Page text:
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Rear Differential? Positraction?

Rear Differential? Positraction?

Does the MS have a solid rear axle with simultaneous power to both rear wheels, or does it have some sort of Positraction to direct more torque to which ever wheel has better traction? And is there a differential? If not, how does it allow for the fact that the outside wheel travels farther on a turn and inside wheel travels less. I do not see this explained on the website (at least in terms that I understand). I know MS has Traction Control and Stability Control, but I am not sure how this all fits together. Can anyone explain this simply?

jat | August 28, 2013

It is an open differential, and the car emulates a limited slip differential by using the brakes separately in each rear wheel. Ie, if one wheel is spinning while the other isn't, it will apply brakes lightly to the spinning wheel to make sure some torque reaches the other wheel. So, it is like an advanced computer-controlled LSD without requiring extra components in the diff -- quite clever, and I'm not sure why others haven't done it as you already have separate speed sensors and brake control on the rear wheels for TC/ABS/ASM.

chrisdl | August 29, 2013

jat:
Interesting. Where can I find more information on the LSD emulation in an MS? How is that different from the Traction Control System?

Note that just about every other brand has a system which applies brakes on the spinning wheel to provide torque to the other. It's a poor man's choice as LSD, however, because it wastes energy (= it applies the brakes on one wheel), but it's cheap and software only (and integrated in just about all braking-modules nowadays).

cloroxbb | August 29, 2013

Your thread title instantly made me think of "My Cousin Vinny." I love the movie!

jat | August 29, 2013

@chrisdl - I don't know - I talked to a guy at the service center while they had a car up on the rack with it disassembled.

TC is about controlling the power to keep the wheels from spinning -- LSD is about transferring some of the power from a slipping wheel to the wheel with traction.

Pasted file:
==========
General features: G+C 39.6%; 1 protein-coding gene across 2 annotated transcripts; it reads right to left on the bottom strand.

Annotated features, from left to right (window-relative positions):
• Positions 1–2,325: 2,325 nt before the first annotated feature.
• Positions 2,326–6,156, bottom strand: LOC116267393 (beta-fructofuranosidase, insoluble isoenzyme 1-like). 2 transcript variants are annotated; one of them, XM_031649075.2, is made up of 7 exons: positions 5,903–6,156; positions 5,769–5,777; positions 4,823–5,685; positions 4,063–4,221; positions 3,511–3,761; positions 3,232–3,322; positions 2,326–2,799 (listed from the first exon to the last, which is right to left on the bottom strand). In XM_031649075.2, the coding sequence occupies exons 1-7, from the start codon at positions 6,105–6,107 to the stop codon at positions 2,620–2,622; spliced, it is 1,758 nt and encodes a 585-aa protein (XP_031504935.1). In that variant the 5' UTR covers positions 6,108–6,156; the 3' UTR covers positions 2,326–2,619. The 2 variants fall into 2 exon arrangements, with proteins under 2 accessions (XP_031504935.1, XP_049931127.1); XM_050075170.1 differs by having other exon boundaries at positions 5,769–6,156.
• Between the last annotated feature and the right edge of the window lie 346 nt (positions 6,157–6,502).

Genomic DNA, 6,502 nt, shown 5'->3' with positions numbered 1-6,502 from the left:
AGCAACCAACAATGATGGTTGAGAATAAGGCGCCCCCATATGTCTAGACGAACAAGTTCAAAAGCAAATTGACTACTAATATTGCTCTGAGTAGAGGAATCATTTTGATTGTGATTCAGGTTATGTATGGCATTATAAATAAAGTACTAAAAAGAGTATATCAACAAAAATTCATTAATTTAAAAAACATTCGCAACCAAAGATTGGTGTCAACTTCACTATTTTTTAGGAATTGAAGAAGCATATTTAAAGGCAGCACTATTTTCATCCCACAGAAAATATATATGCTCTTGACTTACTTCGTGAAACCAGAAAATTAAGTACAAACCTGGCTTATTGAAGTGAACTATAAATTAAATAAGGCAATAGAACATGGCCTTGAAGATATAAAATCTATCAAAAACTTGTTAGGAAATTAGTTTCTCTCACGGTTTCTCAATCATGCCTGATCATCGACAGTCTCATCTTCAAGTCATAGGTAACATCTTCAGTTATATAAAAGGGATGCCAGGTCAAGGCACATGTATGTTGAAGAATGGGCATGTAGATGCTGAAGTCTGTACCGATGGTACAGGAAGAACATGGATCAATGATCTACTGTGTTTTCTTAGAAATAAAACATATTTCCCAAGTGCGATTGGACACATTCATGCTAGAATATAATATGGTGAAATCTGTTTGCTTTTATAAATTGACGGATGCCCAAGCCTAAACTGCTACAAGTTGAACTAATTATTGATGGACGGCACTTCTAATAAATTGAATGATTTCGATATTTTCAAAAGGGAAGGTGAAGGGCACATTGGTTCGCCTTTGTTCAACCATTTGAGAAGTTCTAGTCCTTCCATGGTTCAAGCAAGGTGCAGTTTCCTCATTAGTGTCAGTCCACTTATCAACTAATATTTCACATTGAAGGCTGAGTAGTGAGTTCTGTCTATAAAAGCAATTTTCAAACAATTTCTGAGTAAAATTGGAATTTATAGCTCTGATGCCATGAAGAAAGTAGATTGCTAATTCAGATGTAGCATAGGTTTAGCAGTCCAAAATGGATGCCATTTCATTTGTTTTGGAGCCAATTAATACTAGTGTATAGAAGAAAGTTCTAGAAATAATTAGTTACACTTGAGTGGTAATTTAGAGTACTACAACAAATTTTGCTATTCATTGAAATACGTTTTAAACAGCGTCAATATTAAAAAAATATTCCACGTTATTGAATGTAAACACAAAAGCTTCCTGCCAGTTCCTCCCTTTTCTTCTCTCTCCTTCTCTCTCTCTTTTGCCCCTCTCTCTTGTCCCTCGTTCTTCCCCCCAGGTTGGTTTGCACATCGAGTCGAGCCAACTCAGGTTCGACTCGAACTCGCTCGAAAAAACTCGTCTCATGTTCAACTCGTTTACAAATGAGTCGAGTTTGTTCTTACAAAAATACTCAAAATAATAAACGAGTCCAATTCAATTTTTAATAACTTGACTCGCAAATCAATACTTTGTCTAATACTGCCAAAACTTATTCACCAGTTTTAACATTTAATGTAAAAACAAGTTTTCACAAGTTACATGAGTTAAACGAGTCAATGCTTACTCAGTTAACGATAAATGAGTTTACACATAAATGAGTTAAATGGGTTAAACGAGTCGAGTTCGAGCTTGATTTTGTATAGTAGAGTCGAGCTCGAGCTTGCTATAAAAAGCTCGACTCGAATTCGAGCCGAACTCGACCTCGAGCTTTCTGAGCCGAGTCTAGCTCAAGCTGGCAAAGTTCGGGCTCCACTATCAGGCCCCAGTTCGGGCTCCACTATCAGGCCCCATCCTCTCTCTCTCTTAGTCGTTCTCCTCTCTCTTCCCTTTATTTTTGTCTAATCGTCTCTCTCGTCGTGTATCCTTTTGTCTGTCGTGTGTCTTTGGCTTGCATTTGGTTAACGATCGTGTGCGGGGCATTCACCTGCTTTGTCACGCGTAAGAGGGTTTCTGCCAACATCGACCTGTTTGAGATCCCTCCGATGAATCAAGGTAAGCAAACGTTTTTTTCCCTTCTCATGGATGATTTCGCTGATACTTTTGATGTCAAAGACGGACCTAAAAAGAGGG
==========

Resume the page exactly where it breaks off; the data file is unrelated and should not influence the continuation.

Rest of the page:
Earl and Nagin ... | August 29, 2013

I can't exactly speak to how the Model S TC works, however, in the Roadster, it works by reducing the torque from the motor when it detects speed differential between the 2 rear wheels.
The incredible control of torque that an electric motor has enables this to work as it can apply very close to the optimal torque that both tires can grip through. It doesn't waste any energy like it would by braking the slipping wheel.
Just another benefit of the electric motor.

jat | August 29, 2013

@Earl - that doesn't help you if one is on pavement and the other is on wet grass or in the air, for example. In the old days with open diffs, you could jack up someone's car and put the right rear wheel (so they wouldn't see it) in a watermelon rind. They would accelerate, and the car wouldn't move, because the friction was so much less than the tire on the ground and it would just spin at 2x speed in the watermelon rind. Not that I have ever done that, of course :).

In this example, simply reducing the power would never help you move. Braking the wheel that is spinning will transfer torque to the non-spinning wheel, which is exactly what a LSD does -- it has some way of transferring torque to the non-spinning wheel, by resisting turning of the spinning wheel. There are lots of ways to do that, such as clutches that are spring loaded or compressed by pressure rings or hydraulics or electronic control, cones rubbing together, friction on helical gears, or viscous fluid. All of these mechanisms convert some power to heat -- the advantage of using a software controlled brake is that it is only costing you energy when you have to use it.

chrisdl | August 30, 2013

All I could find using Google was that the reduction box of the Model S has a built-in open differential. Computer Controlled LSD or Emulated LSD is mostly marketing slang for Traction Control System ;-)

Hans (Amsterdam) | August 30, 2013
Earl and Nagin ... | August 30, 2013

@jat,
I'm pretty sure the Roadster can't handle your watermelon example or having one wheel in the air. I kind of didn't expect Tesla to make the Roadster handle driving on anything except a flat road. I plan to keep my Xterra around until there's a good PHEV offroad 4X4 on the market. Ideally that would have a suspended electric motor driving each wheel so it could have optimal traction control all the time.
With the Roadster, I suppose you might be able to use the hand brake for a "poor man's LSD" in that case. I don't know what you'd do with the Model S though since it doesn't offer as much control over the e brake.
Clearly, there's room for Tesla to grow.

chrisdl | August 30, 2013

Hans:
Yes, the Porsche ABD is exactly like the system that jat describes in his first post. It's poor man's LSD or it's an advanced TCS, depending where you're coming from. Still, I'm happy to hear that the Model S has it. It would be good to find some reference to it somewhere, though, although I don't doubt jat at all.